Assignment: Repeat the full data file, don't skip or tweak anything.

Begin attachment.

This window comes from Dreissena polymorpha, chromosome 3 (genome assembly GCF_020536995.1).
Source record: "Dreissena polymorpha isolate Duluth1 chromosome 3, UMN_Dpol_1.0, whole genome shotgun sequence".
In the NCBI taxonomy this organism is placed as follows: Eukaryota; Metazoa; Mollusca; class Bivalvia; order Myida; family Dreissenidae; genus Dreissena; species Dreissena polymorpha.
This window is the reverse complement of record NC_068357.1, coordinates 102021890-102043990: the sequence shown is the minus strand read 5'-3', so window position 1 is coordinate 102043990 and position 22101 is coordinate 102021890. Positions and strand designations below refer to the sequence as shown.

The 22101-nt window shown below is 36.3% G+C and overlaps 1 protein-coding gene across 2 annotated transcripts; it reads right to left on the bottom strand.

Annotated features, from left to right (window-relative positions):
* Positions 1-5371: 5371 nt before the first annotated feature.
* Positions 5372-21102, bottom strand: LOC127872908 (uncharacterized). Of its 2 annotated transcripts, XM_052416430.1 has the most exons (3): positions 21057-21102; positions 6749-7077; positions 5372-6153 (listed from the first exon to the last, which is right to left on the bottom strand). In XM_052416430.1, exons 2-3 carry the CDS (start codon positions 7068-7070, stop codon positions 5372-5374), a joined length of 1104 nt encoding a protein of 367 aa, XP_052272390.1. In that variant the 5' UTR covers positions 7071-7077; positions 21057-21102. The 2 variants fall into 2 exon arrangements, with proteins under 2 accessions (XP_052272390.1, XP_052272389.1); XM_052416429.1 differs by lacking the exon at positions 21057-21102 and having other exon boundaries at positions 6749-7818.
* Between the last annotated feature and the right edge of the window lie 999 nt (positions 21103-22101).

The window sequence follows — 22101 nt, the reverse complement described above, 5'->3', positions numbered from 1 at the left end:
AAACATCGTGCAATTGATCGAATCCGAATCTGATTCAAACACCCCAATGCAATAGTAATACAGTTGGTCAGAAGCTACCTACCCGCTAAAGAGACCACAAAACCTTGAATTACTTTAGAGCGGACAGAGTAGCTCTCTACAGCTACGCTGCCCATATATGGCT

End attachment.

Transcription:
This window comes from Dreissena polymorpha, chromosome 3 (genome assembly GCF_020536995.1).
Source record: "Dreissena polymorpha isolate Duluth1 chromosome 3, UMN_Dpol_1.0, whole genome shotgun sequence".
In the NCBI taxonomy this organism is placed as follows: Eukaryota; Metazoa; Mollusca; class Bivalvia; order Myida; family Dreissenidae; genus Dreissena; species Dreissena polymorpha.
This window is the reverse complement of record NC_068357.1, coordinates 102021890-102043990: the sequence shown is the minus strand read 5'-3', so window position 1 is coordinate 102043990 and position 22101 is coordinate 102021890. Positions and strand designations below refer to the sequence as shown.

The 22101-nt window shown below is 36.3% G+C and overlaps 1 protein-coding gene across 2 annotated transcripts; it reads right to left on the bottom strand.

Annotated features, from left to right (window-relative positions):
* Positions 1-5371: 5371 nt before the first annotated feature.
* Positions 5372-21102, bottom strand: LOC127872908 (uncharacterized). Of its 2 annotated transcripts, XM_052416430.1 has the most exons (3): positions 21057-21102; positions 6749-7077; positions 5372-6153 (listed from the first exon to the last, which is right to left on the bottom strand). In XM_052416430.1, exons 2-3 carry the CDS (start codon positions 7068-7070, stop codon positions 5372-5374), a joined length of 1104 nt encoding a protein of 367 aa, XP_052272390.1. In that variant the 5' UTR covers positions 7071-7077; positions 21057-21102. The 2 variants fall into 2 exon arrangements, with proteins under 2 accessions (XP_052272390.1, XP_052272389.1); XM_052416429.1 differs by lacking the exon at positions 21057-21102 and having other exon boundaries at positions 6749-7818.
* Between the last annotated feature and the right edge of the window lie 999 nt (positions 21103-22101).

The window sequence follows — 22101 nt, the reverse complement described above, 5'->3', positions numbered from 1 at the left end:
AAACATCGTGCAATTGATCGAATCCGAATCTGATTCAAACACCCCAATGCAATAGTAATACAGTTGGTCAGAAGCTACCTACCCGCTAAAGAGACCACAAAACCTTGAATTACTTTAGAGCGGACAGAGTAGCTCTCTACAGCTACGCTGCCCATATATGGCT